Maybe "tired" is the best word for the book. The sentimental schlock is getting old. All the "real family" stuff, and the "I really mean it" secret handshakes, and the inexpressible loyalty the main characters have to each other, is beginning to feel a bit like a Disney remake of The A Team for adult audiences. Talk about identity confusion. Here, the relationship with Laura is totally predictable, one patented Vachss cliché after another, except that Vachss turns it upside down at the end. Which would be Ok, if the turning upside down made any sense. Having read the book a second time, I didn't find "the truth about Laura" any more believeable than I did the first time. And that is bad, very bad.
A pass on this one.
The plot of Mask Market is strangely thin and complicated at the same time. We are to believe that Burke is pursuing a case he can't get paid for because he thinks he's in danger. And yet there is no evidence that is so, just the shared paranoia of Burke and his family. Still, the case this sets him to pursue is fascinating, and when the tangle starts to unravel, the result is very satisfying.
Burke's family is presented without the A-Team posturing that has marred recent novels in the series, and the issues central to the story are presented in a black and white that is compelling rather than strident.
I don't suppose there will ever be a Burke movie, Vachss is too uncompromising for that. It would be an interesting exercise in expectations, if he were to collaborate in a filming of Only Child, but I don't think Burke will ever be on film. Mask Market would be a good candidate, if that changes, though I'd rather see Flood, Strega, or Sacrifice – each of which is a noir masterwork.
Note: A bizarre coincidence: Robert Parker's recent Spenser novel, Million-Dollar Baby uses a unique plot element of Mask Market, the relationship of the young woman to the PI, in some very similar ways. Very unsettling, to have books by two so utterly different writers tangled in my recollection!
The Burke novels are Vachss at his best. Elements of those stories appear in his other fiction, and the themes are essentially the same, but what is often lacking is the fully developed characters that people the Burke world and, for all its heavyhandedness, the powerful sense that a real, identifiable evil is at the core of the story. Burke has not faced a truth about himself that we are inching closer and closer to from one novel to the next. His vulnerability, the history of damage for which his life is a way of coping, are key to the appeal of the books. Vachss' other fiction lacks this appeal.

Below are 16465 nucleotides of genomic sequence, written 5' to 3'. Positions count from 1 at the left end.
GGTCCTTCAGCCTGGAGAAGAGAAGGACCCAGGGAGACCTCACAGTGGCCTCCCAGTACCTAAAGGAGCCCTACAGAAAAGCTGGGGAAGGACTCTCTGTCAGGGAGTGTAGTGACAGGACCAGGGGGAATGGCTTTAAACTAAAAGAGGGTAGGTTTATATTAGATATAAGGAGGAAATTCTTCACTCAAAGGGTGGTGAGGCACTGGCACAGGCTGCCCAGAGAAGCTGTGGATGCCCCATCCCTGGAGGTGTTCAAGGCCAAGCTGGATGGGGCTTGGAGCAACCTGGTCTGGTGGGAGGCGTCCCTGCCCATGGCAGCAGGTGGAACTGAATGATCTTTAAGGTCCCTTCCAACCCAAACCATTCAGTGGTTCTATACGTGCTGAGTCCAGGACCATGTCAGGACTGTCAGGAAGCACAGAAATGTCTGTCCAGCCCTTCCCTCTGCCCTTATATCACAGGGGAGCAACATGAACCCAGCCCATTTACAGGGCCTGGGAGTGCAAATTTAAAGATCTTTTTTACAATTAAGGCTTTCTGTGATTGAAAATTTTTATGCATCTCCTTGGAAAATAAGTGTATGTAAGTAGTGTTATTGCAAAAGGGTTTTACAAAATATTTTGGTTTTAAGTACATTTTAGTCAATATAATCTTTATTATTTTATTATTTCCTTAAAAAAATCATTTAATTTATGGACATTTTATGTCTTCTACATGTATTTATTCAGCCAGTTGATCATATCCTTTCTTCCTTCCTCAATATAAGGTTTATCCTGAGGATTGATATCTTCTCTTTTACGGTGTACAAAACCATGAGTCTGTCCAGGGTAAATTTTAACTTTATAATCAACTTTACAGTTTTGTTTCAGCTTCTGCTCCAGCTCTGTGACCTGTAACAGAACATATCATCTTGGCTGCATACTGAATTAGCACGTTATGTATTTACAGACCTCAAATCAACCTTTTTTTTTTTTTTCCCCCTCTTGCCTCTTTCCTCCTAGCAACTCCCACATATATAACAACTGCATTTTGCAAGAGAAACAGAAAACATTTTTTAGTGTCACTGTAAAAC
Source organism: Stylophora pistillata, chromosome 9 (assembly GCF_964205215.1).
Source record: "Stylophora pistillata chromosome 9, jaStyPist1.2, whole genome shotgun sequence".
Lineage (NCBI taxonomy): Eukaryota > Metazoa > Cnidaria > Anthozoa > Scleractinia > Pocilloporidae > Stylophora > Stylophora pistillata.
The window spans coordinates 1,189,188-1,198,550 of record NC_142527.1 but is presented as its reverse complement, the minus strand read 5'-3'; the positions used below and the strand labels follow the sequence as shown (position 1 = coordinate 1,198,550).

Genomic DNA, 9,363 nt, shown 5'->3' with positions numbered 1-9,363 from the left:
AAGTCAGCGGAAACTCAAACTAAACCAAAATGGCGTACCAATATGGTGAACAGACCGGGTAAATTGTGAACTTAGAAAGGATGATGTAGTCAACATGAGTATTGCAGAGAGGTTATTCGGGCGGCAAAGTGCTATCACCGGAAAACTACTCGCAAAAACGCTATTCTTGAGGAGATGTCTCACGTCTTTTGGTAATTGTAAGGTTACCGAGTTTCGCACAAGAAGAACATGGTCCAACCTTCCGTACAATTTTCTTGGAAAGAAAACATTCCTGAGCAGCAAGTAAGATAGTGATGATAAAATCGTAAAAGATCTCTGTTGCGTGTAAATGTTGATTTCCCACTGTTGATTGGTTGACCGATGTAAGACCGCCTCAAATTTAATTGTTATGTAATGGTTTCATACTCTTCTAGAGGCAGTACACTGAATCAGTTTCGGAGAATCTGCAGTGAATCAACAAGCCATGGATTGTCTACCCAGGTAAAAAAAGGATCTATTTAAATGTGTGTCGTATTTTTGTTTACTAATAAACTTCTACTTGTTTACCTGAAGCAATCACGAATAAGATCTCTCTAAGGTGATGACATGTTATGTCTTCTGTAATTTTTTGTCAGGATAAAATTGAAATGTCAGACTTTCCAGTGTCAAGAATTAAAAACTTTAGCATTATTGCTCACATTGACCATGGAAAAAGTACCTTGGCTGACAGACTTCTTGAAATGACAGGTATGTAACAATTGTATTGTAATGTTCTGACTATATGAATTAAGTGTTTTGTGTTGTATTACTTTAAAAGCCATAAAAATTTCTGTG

The Getaway Man
Vachss is branching out into other areas lately, as The Getaway Man indicates. His 2005 novel is another retro noir piece set in the 1950s, Two Trains Running. I haven't enjoyed any of the non-Burke novels, and I passed on The Getaway Man, which reviews called "comic book-like," a characterization that gave me a quesy feeling. I would apply that description, not flatteringly, to the weak Batman book of a few years ago. I bought Two Trains Running, and it was a disappointment. I don't have much hope for Vachss fiction that lacks Burke's compelling persona.
Batman: The Ultimate Evil
Vachss is a man with a mission, and some of his publications are best explained by understanding that. His Batman novel is a twist on the comic book 'hero' worthy of Frank Miller's Dark Knight. Vachss' explanation for Batman's pathology, as you might guess, is childhood trauma, and the didactic subtext here is the campaign against child prostitution, specifically in Thailand. A book that might bring some Batman fans to the Burke novels, that might get some Batman fans involved in the prevention sex crimes against children, that might cut the tourism to Thailand by, say 1%. That's why.
Another Chance to Get It Right:
A Children's Book for Adults [Paperback]
The short story is not Vachss' strong suit. This might seem odd, since he does such a good job with the vignettes and subplots in his novels. The problem is that the 'moral' gets punched home too nakedly when the story stands alone. Reading his short stories, it is easier to understand why some readers don't like his work. That said, the stories have a Damon Runyon/O. Henry quality: When they work, they work very well indeed. But most of the time, they don't.
Another Chance to Get It Right, Vachss' "children's book for adults" is a strange item in his bibliography. A collection of stories about children, but hardly "for" children, it looks like a children's book but is clearly, as the subtitle points out, for adult readers.
Vachss' stories sometimes work better in the raw black and white of the comic book format, so you may find the graphic comic books approach in Hard Looks more appealing than the text form of the other two collections. The best thing in Hard Looks is a girl auditioning for a phone sex job. Text and image pack a wallop that sneaks up on you but is not, by no means, a cheap shot.